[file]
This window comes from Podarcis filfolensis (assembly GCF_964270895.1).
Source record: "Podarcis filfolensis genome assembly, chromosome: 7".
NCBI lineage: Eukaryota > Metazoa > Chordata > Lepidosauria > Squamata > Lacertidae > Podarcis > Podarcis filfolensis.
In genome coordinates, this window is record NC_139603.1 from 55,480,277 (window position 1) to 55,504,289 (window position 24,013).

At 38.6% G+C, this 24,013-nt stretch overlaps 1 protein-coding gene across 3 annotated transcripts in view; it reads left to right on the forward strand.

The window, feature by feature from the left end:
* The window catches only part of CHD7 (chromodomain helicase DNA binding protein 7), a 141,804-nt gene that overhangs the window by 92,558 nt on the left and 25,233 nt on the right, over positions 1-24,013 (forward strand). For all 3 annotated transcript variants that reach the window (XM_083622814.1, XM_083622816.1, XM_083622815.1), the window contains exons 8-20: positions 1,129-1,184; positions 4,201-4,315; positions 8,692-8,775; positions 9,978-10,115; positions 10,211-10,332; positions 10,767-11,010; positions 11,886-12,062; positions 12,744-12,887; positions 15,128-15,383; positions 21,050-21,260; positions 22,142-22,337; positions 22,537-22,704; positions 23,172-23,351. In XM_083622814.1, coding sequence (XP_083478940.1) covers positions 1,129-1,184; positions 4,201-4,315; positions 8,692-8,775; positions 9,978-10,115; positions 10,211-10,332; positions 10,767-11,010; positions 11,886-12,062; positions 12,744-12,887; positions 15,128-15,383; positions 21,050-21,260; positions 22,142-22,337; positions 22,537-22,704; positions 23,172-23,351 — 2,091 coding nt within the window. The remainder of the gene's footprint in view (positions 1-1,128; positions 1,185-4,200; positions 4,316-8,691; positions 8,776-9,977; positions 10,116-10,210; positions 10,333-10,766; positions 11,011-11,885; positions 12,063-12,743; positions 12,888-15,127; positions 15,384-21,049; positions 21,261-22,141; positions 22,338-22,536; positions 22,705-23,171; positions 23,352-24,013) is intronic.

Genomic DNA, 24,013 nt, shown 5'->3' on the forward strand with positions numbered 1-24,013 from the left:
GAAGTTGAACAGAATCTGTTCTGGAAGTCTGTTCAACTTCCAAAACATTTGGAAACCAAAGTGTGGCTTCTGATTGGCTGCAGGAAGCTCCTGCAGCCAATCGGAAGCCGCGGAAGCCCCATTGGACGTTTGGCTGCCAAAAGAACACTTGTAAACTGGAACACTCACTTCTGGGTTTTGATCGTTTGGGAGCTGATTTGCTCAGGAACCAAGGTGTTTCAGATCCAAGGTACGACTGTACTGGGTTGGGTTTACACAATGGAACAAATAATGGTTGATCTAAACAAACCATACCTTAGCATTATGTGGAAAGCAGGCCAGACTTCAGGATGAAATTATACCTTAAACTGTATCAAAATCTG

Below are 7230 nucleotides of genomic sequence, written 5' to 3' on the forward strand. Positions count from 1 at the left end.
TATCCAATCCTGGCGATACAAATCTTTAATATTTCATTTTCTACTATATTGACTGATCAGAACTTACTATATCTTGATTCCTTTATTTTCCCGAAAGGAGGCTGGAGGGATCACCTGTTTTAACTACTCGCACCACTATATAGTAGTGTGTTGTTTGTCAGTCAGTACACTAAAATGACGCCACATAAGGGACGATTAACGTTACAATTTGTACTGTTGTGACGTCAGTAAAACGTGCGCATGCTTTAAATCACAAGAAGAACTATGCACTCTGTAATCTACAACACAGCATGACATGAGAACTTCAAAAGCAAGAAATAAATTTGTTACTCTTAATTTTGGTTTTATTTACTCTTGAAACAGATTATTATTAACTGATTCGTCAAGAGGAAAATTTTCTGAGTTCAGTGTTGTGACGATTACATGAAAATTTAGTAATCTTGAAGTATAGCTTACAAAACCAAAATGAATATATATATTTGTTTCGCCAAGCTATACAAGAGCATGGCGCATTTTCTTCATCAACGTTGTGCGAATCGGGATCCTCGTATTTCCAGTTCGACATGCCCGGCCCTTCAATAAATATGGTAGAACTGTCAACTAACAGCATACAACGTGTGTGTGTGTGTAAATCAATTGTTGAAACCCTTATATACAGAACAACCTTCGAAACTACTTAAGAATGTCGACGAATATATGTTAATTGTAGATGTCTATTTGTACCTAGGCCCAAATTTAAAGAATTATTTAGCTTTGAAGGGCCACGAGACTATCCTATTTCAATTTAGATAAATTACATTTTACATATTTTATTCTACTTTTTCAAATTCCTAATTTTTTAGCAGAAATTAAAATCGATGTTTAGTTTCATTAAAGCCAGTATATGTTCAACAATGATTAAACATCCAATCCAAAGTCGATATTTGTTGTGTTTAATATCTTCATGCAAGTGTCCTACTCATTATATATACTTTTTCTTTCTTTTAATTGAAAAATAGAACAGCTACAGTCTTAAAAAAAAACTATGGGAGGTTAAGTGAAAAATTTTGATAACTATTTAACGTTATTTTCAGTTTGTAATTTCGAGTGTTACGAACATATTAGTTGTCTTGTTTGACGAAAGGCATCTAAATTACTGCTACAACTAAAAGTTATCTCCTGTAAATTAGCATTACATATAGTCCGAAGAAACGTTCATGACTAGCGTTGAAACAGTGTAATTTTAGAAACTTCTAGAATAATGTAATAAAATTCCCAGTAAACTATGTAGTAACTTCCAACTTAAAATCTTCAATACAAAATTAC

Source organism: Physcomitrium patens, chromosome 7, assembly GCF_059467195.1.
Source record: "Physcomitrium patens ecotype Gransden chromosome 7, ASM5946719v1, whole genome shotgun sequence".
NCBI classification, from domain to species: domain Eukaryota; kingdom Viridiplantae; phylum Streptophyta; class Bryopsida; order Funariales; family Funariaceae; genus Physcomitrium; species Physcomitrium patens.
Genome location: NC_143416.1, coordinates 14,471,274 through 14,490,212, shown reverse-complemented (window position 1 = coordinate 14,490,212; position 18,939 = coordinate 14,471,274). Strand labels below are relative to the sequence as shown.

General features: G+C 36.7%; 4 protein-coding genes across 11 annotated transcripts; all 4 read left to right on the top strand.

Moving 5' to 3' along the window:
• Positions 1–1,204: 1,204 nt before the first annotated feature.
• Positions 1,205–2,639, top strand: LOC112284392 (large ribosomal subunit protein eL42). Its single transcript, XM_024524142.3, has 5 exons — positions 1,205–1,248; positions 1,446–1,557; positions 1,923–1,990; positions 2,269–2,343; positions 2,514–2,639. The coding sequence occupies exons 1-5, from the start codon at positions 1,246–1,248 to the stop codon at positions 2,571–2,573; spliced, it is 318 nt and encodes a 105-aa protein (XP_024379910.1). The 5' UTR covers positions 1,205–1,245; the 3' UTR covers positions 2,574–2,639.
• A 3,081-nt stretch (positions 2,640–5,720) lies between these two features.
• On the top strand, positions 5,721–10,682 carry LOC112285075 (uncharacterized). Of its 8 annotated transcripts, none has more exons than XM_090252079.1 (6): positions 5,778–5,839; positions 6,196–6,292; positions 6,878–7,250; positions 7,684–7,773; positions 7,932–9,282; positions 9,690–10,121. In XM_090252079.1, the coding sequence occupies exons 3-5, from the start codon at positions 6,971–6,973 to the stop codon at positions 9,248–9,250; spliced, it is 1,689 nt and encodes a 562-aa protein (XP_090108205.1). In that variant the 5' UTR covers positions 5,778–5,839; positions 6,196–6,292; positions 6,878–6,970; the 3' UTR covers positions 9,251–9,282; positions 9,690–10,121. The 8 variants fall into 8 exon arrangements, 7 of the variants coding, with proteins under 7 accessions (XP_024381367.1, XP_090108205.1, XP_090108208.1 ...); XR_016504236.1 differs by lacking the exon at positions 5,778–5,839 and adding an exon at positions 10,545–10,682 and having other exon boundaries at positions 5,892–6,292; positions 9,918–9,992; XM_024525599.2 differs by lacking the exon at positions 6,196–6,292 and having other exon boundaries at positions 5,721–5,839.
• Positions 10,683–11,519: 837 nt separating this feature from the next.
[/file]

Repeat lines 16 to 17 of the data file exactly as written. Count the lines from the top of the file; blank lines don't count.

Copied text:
General features: G+C 36.7%; 4 protein-coding genes across 11 annotated transcripts; all 4 read left to right on the top strand.

Moving 5' to 3' along the window: